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Their first customer was the Munich fast food supplier Burgerme. The Cologne-based company was supposed to produce seven bikes for him in a pilot project. At that time, Smartvélo did not yet own the huge production hall. Instead, Horn and Essers had opened their workshop on the site of an old Cologne nightclub – with workbenches made from stacked Kölsch crates. Their office – a converted car paint booth – “was cold as hell and smelled horrible,” the two remember. The Pina Colada scented trees didn’t help either, because pigeons flew into the ventilation shafts “and never returned,” says Horn.

The duo didn’t let that deter them. Essers set up a production line together with the master fitter. “We placed all the components in a sequence next to the frame and gradually put all the parts together from the handlebars to the saddle.” With success: the Cologne-based company received its first major order in 2021. The order: 180 e-bikes for the startup Flink.

Startup produced day and night for the first Flink order

In order to achieve this, Smartvélo not only needed a larger team of craftsmen, but above all more space – they moved to Ehrenfeld. There they divided day and night shifts for months, set up a large production line and spent the night in the workshop. “That was really cool,” says Essers happily. “In December we brought another 180 bicycles onto the market in Cologne.”

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The startup has now delivered more than 1,000 bicycles. The people of Cologne no longer produce their own e-bikes locally, but have outsourced production to Porto. The largest European competence center for bicycle production has developed in Portugal: more than 60 suppliers and component manufacturers work in the so-called “Bike Value“ together and produce almost three million bicycles every year.

In addition to quality, the founders of Smartvélo are primarily concerned with sustainability – bikes should last as long as possible. When purchasing the e-bikes, customers enter into a service contract. “We don’t just produce bikes, throw them on the market and we don’t care what happens to them afterwards. We take care of everything we develop and build,” says Horn. Depending on the number of kilometers that drivers cover, the number of bikes per location, specific adjustments for bikes and service package, customers pay different prices per month. The founders do not want to reveal details about the exact height for competitive reasons.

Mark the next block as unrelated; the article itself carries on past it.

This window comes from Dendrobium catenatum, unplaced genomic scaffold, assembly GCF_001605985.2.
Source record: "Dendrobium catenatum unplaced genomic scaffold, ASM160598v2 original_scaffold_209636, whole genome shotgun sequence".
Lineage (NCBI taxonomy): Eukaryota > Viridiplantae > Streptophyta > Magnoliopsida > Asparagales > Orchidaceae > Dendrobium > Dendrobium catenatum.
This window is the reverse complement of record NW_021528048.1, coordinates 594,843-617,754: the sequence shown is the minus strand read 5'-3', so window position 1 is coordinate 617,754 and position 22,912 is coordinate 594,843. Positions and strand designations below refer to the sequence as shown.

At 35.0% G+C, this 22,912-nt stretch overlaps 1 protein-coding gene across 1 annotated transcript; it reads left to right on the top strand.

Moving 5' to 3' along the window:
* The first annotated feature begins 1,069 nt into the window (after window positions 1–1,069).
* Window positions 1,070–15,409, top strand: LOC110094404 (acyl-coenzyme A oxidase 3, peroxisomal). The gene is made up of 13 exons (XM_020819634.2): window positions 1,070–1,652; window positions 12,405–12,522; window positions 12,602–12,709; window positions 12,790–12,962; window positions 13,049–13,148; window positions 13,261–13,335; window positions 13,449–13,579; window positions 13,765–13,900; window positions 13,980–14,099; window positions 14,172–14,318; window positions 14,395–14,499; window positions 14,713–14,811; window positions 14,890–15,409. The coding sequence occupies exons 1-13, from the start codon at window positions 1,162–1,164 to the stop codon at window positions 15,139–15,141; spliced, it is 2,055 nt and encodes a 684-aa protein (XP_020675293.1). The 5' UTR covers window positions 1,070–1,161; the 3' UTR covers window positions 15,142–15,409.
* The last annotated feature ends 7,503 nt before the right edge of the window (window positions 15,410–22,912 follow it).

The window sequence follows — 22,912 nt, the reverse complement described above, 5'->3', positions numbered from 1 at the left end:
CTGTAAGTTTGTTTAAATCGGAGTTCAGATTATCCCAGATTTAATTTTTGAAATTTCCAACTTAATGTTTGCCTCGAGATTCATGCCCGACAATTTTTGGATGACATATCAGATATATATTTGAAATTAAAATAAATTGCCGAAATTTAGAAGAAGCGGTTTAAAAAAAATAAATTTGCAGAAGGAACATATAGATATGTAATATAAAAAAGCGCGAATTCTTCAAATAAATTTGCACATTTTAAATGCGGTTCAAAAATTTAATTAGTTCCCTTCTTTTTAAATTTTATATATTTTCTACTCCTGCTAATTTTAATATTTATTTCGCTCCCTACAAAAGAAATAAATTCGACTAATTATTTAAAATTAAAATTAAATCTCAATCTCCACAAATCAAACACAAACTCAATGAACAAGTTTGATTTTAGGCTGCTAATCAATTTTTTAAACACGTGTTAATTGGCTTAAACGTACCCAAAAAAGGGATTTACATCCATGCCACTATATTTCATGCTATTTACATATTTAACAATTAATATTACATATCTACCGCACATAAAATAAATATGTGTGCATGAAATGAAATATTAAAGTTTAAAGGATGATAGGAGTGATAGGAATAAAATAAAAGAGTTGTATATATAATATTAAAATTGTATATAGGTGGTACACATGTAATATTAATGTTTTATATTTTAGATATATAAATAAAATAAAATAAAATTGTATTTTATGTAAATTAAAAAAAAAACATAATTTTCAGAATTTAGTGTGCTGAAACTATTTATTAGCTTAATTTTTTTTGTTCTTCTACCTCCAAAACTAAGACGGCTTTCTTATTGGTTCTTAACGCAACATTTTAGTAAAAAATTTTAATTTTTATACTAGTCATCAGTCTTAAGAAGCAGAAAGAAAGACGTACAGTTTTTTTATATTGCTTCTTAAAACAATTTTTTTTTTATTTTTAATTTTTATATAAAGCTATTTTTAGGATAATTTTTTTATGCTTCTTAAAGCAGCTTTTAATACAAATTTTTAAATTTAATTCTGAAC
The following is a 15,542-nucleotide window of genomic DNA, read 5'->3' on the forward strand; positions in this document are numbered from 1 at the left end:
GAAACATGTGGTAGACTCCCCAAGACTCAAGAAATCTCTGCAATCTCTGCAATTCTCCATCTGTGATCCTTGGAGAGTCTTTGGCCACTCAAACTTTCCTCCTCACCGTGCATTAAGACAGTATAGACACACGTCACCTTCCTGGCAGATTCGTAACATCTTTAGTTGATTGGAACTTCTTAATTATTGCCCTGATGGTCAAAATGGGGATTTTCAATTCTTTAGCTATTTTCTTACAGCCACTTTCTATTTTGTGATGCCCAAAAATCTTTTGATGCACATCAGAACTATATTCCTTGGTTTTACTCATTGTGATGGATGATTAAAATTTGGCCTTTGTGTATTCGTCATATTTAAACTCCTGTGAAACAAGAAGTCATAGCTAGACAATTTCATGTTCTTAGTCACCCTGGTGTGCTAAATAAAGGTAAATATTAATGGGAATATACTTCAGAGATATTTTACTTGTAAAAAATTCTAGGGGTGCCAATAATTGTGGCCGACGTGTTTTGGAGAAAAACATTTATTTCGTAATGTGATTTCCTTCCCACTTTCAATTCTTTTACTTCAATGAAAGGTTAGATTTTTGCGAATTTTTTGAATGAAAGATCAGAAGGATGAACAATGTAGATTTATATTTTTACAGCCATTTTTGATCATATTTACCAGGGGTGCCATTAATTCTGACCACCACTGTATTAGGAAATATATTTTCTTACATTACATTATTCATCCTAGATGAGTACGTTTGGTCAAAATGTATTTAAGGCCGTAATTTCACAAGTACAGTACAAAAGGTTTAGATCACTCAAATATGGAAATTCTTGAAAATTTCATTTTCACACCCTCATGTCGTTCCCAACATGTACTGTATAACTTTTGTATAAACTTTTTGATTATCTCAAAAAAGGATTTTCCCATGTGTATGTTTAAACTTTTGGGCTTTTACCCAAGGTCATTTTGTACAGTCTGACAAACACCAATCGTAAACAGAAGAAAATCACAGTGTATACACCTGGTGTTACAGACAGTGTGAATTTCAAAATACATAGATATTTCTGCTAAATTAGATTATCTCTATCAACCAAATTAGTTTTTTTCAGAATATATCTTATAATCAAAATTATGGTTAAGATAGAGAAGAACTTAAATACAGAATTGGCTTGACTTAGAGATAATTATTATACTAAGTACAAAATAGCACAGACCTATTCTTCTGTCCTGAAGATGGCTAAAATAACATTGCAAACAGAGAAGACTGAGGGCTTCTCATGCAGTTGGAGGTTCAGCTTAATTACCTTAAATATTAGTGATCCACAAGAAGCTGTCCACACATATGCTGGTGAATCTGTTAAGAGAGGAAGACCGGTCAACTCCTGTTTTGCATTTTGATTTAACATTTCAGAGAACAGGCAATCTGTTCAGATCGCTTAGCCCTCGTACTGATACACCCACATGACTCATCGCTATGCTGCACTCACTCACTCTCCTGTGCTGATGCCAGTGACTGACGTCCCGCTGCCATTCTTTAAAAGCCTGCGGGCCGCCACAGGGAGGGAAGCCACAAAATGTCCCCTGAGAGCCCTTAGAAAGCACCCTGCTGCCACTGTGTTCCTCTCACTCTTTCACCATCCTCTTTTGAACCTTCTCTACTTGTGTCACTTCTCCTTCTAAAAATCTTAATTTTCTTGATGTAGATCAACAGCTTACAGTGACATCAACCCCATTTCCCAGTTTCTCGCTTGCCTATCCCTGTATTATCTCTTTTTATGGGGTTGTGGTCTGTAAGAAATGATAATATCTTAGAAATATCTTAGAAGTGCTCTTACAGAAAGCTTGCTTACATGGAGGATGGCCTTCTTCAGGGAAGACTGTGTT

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Customers can also have existing bicycle fleets serviced by the startup. This is what the 25 Hours Hotel does, for example. Smartvélo also takes care of the maintenance of the company bicycles for the waste disposal company Remondis. The city of Cologne engages the startup for special bicycle events such as the “Around Cologne” bicycle race in order to check residents’ bikes for safety.

Don’t worry about the delivery service crisis

Different customer groups not only bring variety to the “guys in the workshop”, but also secure business. Fast delivery services such as the startup Gorillas, which was taken over by Getir, or Flink, which received emergency financing of 150 million euros in May 2023, are in crisis. Other providers such as the oriental food courier Yababa had to file for bankruptcy. Horn and Essers believe that their startup is still entering a future market: “We are in the market for now, so no crisis will drag us down that quickly,” emphasizes Essers.

Their focus is not just on the last mile, but on building a range of bikes. The 24-year-old finds it plausible and even desirable that providers in the delivery segment will disappear after the Corona boom. “This brings more structure again.” In the future, the entrepreneurial duo also wants to look at other business areas, such as cargo bikes for transporting children. Smartvélo has already developed a so-called “longtail” cargo bike.

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The investors in Cologne provide both financial and strategic support. For example, Sparhandy founder Wilke Strohman, Sven Oliver Pink, who co-founded the school backpack startup Ergobag in 2010, and investor Adrian Hotz are involved in Smartvélo. According to founder Essers, their startup is making “several million” this year and, according to Horn, could be profitable if they wanted to. The founders are currently planning the next financing steps to advance their growth.

Those in their mid-twenties share the market with providers such as the Berlin startup Cycle, formerly Gethenry, which the former Uber manager Luis Orsini-Rosenberg founded in 2019. The difference: Cycle rents its bicycle fleets for one to three years to delivery services such as Gorillas, Flink and the medication delivery company Mayd instead of selling them. In May 2022, the Berliners raised around 17 million, including from the London VC Local Globe. Smartveló is in contact with the founder, says Horn.